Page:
Sen. Amy Klobuchar (D-Minn.), ranking member of the Senate Judiciary Subcommittee on Antitrust, Competition Policy and Consumer Rights, joined by other Democrats concerned about consolidation, has introduced a bill that would change antitrust laws to shift the burden of proof on merging parties to prove that their merger does not harm competition.
And it would be a high bar.
According to its sponsors, the bill, The Consolidation Prevention and Competition Promotion Act of 2017, would "clarify" that "mergers that increase consumer prices, lower the quality of goods, exclude competitors, undermine innovation, or allow a company to unfairly lower the prices it pays can be illegal."
Those are all characterizations that have been leveled at merging media companies in arguments against their deals.
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The bill would also "add the term 'monopsony' to the Clayton Antitrust Act so single buyers controlling the market are also illegal" and would "create an Office of the Competition Advocate to help consumers with complaints, encourage antitrust investigations, and analyze and publish reports on merger activity."
Joining Klobuchar were a Who's Who of media merger critics, including Sen. Al Franken, also from Minnesota; Sen. Ed Markey of Massachusetts, and Sen. Richard Blumenthal (D-Conn.).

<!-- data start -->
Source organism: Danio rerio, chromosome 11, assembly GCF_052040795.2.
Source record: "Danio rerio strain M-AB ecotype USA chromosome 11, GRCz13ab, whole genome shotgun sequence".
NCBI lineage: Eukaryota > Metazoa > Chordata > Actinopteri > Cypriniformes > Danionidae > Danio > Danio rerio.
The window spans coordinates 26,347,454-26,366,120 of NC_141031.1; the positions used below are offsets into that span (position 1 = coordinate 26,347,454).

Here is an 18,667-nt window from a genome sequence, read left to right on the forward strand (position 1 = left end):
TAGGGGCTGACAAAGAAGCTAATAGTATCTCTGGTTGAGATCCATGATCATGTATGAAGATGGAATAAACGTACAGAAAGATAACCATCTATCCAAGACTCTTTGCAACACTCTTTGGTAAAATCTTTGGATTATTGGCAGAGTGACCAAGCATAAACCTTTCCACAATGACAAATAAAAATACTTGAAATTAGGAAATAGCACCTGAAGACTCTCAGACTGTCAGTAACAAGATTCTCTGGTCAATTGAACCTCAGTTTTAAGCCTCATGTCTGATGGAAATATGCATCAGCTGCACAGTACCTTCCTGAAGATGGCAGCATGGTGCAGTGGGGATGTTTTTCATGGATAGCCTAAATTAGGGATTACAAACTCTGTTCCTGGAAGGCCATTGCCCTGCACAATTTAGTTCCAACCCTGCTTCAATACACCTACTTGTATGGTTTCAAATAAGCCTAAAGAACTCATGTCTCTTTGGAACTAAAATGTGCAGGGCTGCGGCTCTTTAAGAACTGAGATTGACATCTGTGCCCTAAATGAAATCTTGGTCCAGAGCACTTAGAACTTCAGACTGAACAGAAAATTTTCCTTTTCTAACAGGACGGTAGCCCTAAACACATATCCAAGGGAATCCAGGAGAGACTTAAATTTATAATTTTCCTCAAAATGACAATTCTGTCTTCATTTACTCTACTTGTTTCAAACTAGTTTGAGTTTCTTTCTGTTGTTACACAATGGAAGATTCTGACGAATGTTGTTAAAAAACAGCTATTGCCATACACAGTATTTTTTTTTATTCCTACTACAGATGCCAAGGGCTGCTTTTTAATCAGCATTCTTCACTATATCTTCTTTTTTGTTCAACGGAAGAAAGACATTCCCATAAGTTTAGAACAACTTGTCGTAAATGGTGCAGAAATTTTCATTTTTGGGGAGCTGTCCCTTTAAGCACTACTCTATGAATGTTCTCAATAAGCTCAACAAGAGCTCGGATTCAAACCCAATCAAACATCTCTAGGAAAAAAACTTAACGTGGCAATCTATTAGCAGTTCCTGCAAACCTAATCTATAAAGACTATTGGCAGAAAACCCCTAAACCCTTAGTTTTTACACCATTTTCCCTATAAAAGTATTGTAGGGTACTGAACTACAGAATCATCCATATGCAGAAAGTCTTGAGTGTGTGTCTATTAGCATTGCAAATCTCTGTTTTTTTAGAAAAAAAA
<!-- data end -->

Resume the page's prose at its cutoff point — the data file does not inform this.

“Consumers today need more choice and competition, not more consolidation of colossal companies. This bill helps protect the public from harmful mergers by better evaluating the effects these deals will have on competition and prices," said Markey. "I look forward to working with Senator Klobuchar and the rest of my Senate colleagues to pass this important legislation."
That is highly unlikely in a Republican-controlled Congress, so the bill is more a shot across the bow than something headed for the President's desk.
Contributing editor John Eggerton has been an editor and/or writer on media regulation, legislation and policy for over four decades, including covering the FCC, FTC, Congress, the major media trade associations, and the federal courts. In addition to Multichannel News and Broadcasting + Cable, his work has appeared in Radio World, TV Technology, TV Fax, This Week in Consumer Electronics, Variety and the Encyclopedia Britannica.
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